Today is the start of the Pchum Ben (and here) festival here and I’ll write more about it again but the result is that many places are closed as people have gone back to their home province or town or village to be with family and remember ancestors, pretty similar to All Saints in the Christian calendar. As a result I am not working until Friday and yesterday was a bit of a rush to get things done before places close for the holiday.
One thing I needed was a haircut and I passed this place, further along my street, on my way to work and had been interested in it. It has a sign, which this picture did not capture, saying ‘Pop Barber’ – what more can you want?(The fence is not normally there) I went in and had to wait for ten minutes whilst they finished up on the person before me. I was then offered the VIP room for $3 or the usual salon for $2 so I opted for the normal salon, I will save the VIP room for later to see what difference it makes. The cut was good and after when paying what I assume is the manager, he asked me whether I was visiting and I said that I was here for work and after being asked explained that I was at the ACE school. Unprompted by me with questions about what he knew of it he said it was a good school, the best in Cambodia and that was why they were growing. He clearly knew about the school and had nothing to gain from saying such positive things to me about them.
People have joked about me talking to people cutting my hair and reporting the conversations before. Previously, when I was an elected councillor in Reading, in support of our transport policy which I was responsible for at the time, I prayed in aid a conversation I had had with the woman cutting my hair. Now it seems to me, hairdressers come into contact with a lot of people. They are a good sense of what people are thinking. This one also happened to live outside Reading and commute into the town every day for work. Just the kind of person we should listen to, it struck me. Yet there was disbelief and ridicule that I was quoting my hairdresser, an ordinary working person in our community. The response, I felt was that this contravened their guardian reader belief in what they had been told ordinary people thought of our ‘anti-car’ policy that it could not possibly be true.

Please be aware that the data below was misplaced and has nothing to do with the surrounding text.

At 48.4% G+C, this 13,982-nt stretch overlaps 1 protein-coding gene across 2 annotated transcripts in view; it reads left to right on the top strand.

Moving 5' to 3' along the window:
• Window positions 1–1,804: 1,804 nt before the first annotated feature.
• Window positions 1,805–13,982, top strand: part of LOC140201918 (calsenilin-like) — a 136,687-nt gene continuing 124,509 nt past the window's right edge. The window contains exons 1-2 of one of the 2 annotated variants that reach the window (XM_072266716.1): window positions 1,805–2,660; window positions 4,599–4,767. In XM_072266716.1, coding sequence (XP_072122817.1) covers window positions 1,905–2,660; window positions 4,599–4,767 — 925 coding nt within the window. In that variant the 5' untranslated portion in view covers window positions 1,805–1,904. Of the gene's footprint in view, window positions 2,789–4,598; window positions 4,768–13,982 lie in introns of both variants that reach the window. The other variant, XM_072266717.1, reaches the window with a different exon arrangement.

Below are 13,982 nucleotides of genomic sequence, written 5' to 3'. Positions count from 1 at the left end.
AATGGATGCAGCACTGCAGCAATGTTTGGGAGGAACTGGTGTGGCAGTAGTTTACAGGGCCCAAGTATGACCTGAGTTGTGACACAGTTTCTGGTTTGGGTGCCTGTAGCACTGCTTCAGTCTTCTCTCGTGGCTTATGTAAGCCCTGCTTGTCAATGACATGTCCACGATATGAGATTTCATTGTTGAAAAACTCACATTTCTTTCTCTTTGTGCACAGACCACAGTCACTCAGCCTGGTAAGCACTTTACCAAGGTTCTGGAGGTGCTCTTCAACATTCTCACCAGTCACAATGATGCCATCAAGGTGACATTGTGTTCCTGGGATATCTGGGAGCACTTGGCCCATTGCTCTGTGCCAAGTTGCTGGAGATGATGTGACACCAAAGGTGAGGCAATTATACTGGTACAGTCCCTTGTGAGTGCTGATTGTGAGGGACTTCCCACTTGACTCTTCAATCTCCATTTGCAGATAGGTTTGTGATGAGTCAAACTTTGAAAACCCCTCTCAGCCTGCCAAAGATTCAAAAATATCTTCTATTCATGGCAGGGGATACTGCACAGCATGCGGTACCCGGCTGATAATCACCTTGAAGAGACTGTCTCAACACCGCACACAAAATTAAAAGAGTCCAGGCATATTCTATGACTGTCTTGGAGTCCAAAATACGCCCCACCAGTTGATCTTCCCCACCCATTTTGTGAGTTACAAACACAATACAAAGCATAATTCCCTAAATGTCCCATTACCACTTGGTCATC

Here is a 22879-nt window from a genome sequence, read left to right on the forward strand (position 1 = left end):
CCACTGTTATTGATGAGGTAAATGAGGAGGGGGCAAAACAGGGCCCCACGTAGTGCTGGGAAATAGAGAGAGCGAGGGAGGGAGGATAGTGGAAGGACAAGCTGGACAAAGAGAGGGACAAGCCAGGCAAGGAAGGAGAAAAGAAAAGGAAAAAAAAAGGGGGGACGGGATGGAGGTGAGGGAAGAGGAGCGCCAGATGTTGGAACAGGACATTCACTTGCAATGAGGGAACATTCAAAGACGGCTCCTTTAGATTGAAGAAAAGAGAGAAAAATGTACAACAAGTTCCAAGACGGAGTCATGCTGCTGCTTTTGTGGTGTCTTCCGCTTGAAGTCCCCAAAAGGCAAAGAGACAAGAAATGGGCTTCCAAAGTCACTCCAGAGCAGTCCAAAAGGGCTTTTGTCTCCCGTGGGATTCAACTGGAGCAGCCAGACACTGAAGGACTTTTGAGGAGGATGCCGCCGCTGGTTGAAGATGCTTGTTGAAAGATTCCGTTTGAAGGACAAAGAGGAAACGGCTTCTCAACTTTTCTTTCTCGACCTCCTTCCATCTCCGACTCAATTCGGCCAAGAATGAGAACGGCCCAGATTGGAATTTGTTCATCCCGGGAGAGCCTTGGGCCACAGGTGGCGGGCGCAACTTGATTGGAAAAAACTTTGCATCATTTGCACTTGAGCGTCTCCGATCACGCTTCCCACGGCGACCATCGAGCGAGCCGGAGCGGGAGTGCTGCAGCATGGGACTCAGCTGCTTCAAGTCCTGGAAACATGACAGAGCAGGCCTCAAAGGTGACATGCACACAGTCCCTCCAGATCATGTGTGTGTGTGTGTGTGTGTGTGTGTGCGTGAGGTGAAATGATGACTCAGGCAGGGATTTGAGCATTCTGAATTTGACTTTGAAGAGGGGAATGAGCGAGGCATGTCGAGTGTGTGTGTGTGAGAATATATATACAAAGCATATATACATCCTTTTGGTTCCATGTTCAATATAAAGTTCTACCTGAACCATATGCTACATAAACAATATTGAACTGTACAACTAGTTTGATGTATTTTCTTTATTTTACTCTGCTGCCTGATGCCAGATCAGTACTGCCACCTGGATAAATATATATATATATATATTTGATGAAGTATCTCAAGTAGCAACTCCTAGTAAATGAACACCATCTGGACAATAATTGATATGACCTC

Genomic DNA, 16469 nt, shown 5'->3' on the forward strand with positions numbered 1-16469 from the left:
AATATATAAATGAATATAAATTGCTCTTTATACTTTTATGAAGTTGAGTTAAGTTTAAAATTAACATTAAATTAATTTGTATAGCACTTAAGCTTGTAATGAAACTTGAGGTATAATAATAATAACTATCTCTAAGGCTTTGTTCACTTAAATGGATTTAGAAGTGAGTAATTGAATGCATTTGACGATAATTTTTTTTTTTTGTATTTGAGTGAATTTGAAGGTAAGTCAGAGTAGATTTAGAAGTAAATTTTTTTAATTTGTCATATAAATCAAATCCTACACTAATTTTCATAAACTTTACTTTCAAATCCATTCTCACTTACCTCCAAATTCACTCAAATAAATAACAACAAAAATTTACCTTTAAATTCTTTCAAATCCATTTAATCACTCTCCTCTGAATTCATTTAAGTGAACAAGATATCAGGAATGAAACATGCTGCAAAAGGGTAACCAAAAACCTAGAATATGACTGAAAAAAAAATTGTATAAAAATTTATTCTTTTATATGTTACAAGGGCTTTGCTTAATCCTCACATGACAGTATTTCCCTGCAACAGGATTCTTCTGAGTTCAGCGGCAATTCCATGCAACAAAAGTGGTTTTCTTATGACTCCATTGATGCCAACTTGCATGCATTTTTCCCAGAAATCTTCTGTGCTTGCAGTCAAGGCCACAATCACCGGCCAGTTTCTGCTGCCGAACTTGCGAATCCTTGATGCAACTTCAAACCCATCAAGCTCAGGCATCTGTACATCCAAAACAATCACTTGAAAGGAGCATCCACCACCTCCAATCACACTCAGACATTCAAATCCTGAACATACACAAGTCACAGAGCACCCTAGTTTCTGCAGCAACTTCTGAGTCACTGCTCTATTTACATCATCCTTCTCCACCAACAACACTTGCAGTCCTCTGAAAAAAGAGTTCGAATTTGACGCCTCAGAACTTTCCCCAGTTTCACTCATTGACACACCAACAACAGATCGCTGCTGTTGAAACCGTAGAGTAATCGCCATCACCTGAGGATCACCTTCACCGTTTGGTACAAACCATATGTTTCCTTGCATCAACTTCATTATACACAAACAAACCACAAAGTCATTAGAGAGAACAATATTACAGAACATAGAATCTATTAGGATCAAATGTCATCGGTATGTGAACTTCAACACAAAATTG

Anyway, I do not apologise for listening to my hairdresser then or the response of the manager/owner of the barber’s this time.
Secondly, I went to get my laundry. Anyone who knows me knows that I am not fastidious about my laundry, apart from my shirts. Previously, when I could afford it I had them done at a local laundry otherwise I washed and ironed them myself. Now I find that I can get four shirts washed and ironed for $1, Who wouldn’t? Otherwise I have to buy an iron and board which are more things to try to sell or leave behind when I leave. Anyway who wouldn’t get it done by a modern laundry with a Sumo wrestler doing the ironing? But, and here’s the thing for bothering you with this. On collecting my laundry yesterday, I was given two free condoms. What is this? Are all laundry customers given free condoms. what is the link between laundry customers and being sexual libertines? Is it that we can afford to have our laundry done by others means we are out squiring ladies day and night? If so, are two condoms enough? Or, is it cause I is a foreigner? Are all foreigners using laundry services in Phnom Penh free with their affections as well? Or is it a Cambodian government programme to protect their women from dirty foreign older men like me? If we get others to do our laundry are we so careless with personal safety when it comes to sex? Sorry, I do not see the match does anyone have any idea where the link might be? Anyway I’m off for lunch now.
Re-posted twice on 11 October to add a title which had been forgotten and correct a misspelling of anti-car.